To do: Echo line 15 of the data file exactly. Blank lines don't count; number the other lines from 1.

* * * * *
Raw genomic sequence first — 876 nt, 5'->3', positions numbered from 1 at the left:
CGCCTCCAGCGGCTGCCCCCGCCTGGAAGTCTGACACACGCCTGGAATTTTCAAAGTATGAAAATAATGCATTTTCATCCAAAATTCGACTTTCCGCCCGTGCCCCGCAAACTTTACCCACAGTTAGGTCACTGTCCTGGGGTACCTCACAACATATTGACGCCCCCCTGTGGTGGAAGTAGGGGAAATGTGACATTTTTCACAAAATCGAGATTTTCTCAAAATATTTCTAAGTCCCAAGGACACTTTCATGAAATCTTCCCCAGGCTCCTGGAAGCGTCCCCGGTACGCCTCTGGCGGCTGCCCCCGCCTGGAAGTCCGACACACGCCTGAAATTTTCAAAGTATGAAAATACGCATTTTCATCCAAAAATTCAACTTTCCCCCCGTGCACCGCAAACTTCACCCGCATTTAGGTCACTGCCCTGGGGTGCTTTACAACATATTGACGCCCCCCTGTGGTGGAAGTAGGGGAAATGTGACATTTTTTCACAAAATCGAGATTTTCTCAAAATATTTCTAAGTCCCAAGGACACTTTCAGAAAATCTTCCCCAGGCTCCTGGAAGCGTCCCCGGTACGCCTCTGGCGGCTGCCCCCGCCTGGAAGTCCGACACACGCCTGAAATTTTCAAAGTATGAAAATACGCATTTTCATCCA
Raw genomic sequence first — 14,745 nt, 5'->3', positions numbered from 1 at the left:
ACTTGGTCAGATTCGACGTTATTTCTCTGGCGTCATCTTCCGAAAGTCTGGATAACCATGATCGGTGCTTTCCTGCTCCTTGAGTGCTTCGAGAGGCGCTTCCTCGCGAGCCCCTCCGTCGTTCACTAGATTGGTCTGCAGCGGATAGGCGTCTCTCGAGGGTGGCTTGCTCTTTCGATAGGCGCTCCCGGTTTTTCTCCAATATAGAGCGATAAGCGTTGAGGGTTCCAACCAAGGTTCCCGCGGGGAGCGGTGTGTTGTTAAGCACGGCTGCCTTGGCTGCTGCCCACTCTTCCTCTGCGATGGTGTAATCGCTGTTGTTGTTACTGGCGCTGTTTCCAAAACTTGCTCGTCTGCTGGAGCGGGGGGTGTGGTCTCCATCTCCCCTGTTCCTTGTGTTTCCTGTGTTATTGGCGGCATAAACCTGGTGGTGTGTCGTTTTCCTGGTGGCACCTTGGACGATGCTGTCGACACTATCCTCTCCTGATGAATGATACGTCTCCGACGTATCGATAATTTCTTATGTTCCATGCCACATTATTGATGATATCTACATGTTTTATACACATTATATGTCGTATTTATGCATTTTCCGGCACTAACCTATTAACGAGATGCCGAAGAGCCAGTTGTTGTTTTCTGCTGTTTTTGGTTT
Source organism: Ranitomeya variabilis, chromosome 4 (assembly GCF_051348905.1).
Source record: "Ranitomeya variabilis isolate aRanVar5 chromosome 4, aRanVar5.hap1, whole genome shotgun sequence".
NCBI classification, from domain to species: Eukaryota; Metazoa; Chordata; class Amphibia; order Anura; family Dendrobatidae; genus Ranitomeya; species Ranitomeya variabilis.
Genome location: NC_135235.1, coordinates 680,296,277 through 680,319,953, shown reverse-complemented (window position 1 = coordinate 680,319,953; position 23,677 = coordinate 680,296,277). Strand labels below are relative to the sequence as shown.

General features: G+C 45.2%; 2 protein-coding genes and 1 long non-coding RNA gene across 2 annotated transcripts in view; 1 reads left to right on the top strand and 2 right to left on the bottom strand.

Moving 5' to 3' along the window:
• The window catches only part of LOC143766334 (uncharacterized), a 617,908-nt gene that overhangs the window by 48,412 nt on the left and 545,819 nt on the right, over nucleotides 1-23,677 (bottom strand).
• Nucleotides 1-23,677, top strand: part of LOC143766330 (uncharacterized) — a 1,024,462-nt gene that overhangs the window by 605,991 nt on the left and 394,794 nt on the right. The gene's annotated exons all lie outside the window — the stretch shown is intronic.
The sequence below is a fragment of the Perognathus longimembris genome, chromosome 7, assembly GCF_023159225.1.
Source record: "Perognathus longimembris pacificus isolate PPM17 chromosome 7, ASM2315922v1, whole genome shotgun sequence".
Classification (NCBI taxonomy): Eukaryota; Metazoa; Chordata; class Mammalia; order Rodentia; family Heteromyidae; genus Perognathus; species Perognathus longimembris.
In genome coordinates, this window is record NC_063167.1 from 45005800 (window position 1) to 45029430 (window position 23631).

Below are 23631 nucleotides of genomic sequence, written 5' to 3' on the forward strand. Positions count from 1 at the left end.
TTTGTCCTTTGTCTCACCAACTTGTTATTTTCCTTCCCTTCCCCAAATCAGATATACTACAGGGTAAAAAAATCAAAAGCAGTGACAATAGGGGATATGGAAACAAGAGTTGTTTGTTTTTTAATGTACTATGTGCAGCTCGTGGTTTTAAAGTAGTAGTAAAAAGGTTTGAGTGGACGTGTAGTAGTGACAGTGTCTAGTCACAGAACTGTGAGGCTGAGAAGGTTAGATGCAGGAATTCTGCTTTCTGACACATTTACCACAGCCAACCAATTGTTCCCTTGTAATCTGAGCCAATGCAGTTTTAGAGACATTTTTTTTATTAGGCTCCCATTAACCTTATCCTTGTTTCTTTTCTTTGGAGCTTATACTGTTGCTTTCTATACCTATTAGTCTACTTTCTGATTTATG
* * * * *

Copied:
Classification (NCBI taxonomy): Eukaryota; Metazoa; Chordata; class Mammalia; order Rodentia; family Heteromyidae; genus Perognathus; species Perognathus longimembris.